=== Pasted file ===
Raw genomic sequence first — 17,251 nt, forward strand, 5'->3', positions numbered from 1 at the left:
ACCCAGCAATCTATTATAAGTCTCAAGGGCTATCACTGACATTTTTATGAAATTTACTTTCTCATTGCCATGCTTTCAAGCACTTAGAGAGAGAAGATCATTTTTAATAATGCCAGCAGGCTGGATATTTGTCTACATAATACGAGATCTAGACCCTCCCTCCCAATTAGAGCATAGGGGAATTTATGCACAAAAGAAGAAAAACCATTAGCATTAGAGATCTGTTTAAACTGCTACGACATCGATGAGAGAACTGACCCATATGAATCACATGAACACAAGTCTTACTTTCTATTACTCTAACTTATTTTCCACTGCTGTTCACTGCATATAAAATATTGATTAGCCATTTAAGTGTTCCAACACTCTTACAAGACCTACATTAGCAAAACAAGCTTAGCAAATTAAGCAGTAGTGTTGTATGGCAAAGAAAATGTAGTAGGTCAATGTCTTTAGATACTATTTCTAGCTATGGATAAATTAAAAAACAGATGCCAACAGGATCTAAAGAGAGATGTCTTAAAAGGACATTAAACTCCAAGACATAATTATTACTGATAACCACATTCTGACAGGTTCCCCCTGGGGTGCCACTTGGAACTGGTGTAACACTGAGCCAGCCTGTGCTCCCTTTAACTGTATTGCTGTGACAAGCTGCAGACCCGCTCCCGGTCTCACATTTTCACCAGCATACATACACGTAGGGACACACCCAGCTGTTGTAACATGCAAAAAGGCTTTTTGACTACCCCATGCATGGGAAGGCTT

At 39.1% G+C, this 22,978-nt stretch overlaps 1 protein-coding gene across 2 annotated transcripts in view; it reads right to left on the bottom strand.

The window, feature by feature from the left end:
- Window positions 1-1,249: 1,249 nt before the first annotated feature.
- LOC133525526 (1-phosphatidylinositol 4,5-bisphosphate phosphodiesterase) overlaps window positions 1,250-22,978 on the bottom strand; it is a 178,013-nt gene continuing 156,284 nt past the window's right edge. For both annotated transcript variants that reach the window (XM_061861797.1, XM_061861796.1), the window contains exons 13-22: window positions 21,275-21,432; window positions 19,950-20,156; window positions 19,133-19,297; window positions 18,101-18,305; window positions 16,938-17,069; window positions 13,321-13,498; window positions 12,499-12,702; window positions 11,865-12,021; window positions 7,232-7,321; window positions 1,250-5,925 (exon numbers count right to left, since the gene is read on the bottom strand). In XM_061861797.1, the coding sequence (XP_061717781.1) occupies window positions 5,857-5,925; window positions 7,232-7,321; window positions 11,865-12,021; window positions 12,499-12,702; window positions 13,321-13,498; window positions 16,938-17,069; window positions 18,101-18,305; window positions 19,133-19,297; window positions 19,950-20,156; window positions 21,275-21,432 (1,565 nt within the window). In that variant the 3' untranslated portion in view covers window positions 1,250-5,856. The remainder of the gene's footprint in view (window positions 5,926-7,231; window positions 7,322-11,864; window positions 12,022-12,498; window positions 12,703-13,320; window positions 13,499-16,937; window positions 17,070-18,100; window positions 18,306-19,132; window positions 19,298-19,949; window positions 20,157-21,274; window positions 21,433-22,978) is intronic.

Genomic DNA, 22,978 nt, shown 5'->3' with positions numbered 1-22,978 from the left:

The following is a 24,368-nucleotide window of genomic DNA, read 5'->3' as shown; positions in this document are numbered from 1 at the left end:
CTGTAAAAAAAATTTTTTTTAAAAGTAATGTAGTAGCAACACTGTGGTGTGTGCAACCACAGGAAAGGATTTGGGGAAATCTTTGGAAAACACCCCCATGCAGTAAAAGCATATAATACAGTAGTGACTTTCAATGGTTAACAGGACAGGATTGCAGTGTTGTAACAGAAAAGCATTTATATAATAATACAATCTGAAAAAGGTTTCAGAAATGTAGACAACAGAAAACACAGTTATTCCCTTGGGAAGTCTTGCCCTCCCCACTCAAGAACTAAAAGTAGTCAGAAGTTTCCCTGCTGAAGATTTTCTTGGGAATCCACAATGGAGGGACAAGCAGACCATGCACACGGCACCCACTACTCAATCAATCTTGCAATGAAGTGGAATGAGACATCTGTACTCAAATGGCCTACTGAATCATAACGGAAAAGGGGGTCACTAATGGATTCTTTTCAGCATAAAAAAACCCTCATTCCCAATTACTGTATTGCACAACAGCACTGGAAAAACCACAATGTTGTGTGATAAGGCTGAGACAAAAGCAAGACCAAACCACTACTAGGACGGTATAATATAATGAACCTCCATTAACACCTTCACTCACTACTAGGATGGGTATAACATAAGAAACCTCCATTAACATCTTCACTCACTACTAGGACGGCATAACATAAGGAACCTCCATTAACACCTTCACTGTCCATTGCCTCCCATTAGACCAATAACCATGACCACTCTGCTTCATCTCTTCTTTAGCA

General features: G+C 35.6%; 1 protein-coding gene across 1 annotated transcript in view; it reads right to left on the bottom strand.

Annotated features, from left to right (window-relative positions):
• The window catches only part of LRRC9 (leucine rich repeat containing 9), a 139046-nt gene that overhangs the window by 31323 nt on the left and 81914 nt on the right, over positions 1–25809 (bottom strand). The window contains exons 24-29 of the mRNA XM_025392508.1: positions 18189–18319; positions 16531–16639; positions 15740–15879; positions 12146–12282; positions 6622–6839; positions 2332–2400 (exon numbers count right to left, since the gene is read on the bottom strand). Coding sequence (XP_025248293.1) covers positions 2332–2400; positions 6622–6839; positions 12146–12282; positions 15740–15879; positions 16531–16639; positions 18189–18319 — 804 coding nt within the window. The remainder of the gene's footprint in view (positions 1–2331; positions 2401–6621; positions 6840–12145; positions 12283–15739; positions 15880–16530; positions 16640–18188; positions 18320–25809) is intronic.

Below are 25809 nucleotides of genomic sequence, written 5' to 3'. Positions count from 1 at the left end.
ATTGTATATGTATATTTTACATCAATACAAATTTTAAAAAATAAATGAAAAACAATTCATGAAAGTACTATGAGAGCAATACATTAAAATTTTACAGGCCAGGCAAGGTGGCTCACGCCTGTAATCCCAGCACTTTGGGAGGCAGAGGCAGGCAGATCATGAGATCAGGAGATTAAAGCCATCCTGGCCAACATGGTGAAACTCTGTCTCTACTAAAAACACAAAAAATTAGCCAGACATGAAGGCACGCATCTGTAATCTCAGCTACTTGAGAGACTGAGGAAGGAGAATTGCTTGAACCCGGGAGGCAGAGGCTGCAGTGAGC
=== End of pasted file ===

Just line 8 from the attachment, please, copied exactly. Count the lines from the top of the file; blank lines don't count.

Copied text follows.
The following is a 24,368-nucleotide window of genomic DNA, read 5'->3' as shown; positions in this document are numbered from 1 at the left end: